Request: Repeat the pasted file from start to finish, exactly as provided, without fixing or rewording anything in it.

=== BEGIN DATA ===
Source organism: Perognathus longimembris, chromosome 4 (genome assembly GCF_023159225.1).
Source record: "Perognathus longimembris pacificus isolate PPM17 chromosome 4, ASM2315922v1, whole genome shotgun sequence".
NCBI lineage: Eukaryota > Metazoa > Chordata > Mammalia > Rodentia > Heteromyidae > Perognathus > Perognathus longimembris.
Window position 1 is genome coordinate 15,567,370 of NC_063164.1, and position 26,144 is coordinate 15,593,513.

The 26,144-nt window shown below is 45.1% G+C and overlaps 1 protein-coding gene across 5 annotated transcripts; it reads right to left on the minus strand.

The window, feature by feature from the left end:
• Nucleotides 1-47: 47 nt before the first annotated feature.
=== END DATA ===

Source organism: Perognathus longimembris, chromosome 4 (genome assembly GCF_023159225.1).
Source record: "Perognathus longimembris pacificus isolate PPM17 chromosome 4, ASM2315922v1, whole genome shotgun sequence".
NCBI lineage: Eukaryota > Metazoa > Chordata > Mammalia > Rodentia > Heteromyidae > Perognathus > Perognathus longimembris.
Window position 1 is genome coordinate 15,567,370 of NC_063164.1, and position 26,144 is coordinate 15,593,513.

The 26,144-nt window shown below is 45.1% G+C and overlaps 1 protein-coding gene across 5 annotated transcripts; it reads right to left on the minus strand.

The window, feature by feature from the left end:
• Nucleotides 1-47: 47 nt before the first annotated feature.